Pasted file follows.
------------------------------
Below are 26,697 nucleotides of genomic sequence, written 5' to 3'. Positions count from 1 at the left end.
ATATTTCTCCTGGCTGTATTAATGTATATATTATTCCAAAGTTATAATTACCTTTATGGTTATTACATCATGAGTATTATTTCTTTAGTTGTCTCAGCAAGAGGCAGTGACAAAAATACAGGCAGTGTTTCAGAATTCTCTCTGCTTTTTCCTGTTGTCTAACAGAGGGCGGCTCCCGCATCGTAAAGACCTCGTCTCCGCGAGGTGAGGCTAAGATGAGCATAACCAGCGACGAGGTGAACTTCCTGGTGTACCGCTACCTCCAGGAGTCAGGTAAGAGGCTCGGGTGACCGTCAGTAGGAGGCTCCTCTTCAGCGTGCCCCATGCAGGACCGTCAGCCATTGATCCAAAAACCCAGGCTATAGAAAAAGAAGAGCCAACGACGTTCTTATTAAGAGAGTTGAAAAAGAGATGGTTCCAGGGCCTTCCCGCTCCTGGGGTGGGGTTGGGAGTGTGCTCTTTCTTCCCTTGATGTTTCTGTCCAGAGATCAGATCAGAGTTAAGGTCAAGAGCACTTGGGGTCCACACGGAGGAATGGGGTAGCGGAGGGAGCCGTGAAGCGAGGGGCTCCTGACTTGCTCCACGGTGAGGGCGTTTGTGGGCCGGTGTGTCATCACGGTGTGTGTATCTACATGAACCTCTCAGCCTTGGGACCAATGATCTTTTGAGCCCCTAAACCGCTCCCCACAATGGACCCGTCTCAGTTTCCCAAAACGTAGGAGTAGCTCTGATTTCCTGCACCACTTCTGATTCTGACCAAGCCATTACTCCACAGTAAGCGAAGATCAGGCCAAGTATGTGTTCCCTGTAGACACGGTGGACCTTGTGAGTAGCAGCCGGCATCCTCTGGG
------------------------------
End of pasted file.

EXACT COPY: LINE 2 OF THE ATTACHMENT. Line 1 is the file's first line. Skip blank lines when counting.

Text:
ATATTTCTCCTGGCTGTATTAATGTATATATTATTCCAAAGTTATAATTACCTTTATGGTTATTACATCATGAGTATTATTTCTTTAGTTGTCTCAGCAAGAGGCAGTGACAAAAATACAGGCAGTGTTTCAGAATTCTCTCTGCTTTTTCCTGTTGTCTAACAGAGGGCGGCTCCCGCATCGTAAAGACCTCGTCTCCGCGAGGTGAGGCTAAGATGAGCATAACCAGCGACGAGGTGAACTTCCTGGTGTACCGCTACCTCCAGGAGTCAGGTAAGAGGCTCGGGTGACCGTCAGTAGGAGGCTCCTCTTCAGCGTGCCCCATGCAGGACCGTCAGCCATTGATCCAAAAACCCAGGCTATAGAAAAAGAAGAGCCAACGACGTTCTTATTAAGAGAGTTGAAAAAGAGATGGTTCCAGGGCCTTCCCGCTCCTGGGGTGGGGTTGGGAGTGTGCTCTTTCTTCCCTTGATGTTTCTGTCCAGAGATCAGATCAGAGTTAAGGTCAAGAGCACTTGGGGTCCACACGGAGGAATGGGGTAGCGGAGGGAGCCGTGAAGCGAGGGGCTCCTGACTTGCTCCACGGTGAGGGCGTTTGTGGGCCGGTGTGTCATCACGGTGTGTGTATCTACATGAACCTCTCAGCCTTGGGACCAATGATCTTTTGAGCCCCTAAACCGCTCCCCACAATGGACCCGTCTCAGTTTCCCAAAACGTAGGAGTAGCTCTGATTTCCTGCACCACTTCTGATTCTGACCAAGCCATTACTCCACAGTAAGCGAAGATCAGGCCAAGTATGTGTTCCCTGTAGACACGGTGGACCTTGTGAGTAGCAGCCGGCATCCTCTGGG